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Sparse optimization in feature selection: application in neuroimaging

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Feature selection plays an important role in the successful application of machine learning techniques to large real-world datasets. Avoiding model overfitting, especially when the number of features far exceeds the number of observations, requires selecting informative features and/or eliminating irrelevant ones. Searching for an optimal subset of features can be computationally expensive. Functional magnetic resonance imaging (fMRI) produces datasets with such characteristics creating challenges for applying machine learning techniques to classify cognitive states based on fMRI data. In this study, we present an embedded feature selection framework that integrates sparse optimization for regularization (or sparse regularization) and classification. This optimization approach attempts to maximize training accuracy while simultaneously enforcing sparsity by penalizing the objective function for the coefficients of the features. This process allows many coefficients to become zero, which effectively eliminates their corresponding features from the classification model. To demonstrate the utility of the approach, we apply our framework to three different real-world fMRI datasets. The results show that regularized classifiers yield better classification accuracy, especially when the number of initial features is large. The results further show that sparse regularization is key to achieving scientifically-relevant generalizability and functional localization of classifier features. The approach is thus highly suited for analysis of fMRI data.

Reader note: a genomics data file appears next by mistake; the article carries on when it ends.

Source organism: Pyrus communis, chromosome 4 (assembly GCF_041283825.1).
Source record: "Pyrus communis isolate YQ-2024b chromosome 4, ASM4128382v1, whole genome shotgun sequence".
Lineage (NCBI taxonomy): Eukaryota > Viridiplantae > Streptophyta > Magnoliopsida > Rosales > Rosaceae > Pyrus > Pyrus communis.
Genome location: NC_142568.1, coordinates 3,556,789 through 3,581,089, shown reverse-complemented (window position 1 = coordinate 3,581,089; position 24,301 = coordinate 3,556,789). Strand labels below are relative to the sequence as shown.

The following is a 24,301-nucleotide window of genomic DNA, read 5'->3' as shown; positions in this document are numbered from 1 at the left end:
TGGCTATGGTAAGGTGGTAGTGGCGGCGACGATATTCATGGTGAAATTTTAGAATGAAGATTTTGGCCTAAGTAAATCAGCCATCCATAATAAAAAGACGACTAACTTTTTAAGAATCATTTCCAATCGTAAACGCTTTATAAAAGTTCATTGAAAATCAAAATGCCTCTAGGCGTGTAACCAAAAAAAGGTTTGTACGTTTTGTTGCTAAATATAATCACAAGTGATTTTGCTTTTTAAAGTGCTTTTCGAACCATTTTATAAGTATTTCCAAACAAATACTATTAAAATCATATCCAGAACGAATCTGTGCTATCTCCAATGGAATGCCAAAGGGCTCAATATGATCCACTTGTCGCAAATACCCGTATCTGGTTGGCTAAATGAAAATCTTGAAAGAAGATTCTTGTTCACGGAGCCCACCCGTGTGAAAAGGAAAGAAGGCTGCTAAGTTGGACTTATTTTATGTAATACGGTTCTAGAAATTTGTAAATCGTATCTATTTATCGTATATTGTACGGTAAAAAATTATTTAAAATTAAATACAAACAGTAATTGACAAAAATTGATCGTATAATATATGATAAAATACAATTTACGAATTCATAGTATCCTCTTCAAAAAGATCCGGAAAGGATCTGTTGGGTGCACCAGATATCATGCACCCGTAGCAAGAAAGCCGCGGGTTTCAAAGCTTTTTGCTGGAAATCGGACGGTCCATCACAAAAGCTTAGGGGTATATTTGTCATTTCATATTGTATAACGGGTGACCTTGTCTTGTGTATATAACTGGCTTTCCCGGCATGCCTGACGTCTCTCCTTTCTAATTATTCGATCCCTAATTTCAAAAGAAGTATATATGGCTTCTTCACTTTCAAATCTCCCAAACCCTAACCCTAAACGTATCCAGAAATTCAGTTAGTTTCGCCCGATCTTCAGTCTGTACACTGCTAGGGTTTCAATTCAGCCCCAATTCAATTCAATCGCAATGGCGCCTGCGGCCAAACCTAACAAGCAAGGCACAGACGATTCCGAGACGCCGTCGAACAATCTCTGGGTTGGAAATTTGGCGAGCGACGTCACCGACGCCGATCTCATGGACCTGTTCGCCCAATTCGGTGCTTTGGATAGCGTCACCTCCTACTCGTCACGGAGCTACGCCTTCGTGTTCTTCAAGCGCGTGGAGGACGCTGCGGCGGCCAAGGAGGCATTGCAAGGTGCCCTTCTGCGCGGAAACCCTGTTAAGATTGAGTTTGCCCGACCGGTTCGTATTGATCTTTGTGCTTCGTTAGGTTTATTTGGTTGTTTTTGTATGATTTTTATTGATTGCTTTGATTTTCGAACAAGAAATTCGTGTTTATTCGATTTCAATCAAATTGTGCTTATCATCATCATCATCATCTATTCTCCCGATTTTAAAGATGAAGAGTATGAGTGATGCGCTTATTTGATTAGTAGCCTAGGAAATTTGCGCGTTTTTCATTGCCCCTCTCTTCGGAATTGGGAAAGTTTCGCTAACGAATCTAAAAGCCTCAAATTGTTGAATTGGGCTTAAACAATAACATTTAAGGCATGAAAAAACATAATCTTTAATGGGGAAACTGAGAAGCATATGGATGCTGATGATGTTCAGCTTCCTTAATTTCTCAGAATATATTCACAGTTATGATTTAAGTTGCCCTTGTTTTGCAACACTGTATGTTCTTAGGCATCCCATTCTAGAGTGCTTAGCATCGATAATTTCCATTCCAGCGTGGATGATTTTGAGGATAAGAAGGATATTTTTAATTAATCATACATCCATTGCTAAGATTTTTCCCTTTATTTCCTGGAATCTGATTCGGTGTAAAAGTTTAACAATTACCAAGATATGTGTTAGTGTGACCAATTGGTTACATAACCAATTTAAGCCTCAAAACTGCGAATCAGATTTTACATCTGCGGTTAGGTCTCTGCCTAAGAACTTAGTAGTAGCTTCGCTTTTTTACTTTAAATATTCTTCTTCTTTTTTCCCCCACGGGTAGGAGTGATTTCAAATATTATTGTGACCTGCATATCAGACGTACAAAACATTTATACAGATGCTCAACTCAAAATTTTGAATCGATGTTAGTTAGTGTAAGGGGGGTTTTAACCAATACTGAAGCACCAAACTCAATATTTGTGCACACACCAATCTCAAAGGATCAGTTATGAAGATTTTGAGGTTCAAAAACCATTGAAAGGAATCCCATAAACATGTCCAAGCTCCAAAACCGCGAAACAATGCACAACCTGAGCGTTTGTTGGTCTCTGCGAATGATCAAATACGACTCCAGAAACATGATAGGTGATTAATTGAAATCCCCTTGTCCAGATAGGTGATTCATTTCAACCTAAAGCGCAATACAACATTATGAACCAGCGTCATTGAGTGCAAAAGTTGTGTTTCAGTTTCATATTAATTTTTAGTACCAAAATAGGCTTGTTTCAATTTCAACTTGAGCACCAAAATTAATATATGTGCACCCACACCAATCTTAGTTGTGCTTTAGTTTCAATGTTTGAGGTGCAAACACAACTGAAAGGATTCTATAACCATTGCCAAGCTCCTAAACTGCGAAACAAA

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Correspondence to W. A. Chaovalitwongse.

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Kampa, K., Mehta, S., Chou, C.A. et al. Sparse optimization in feature selection: application in neuroimaging. J Glob Optim 59, 439–457 (2014).

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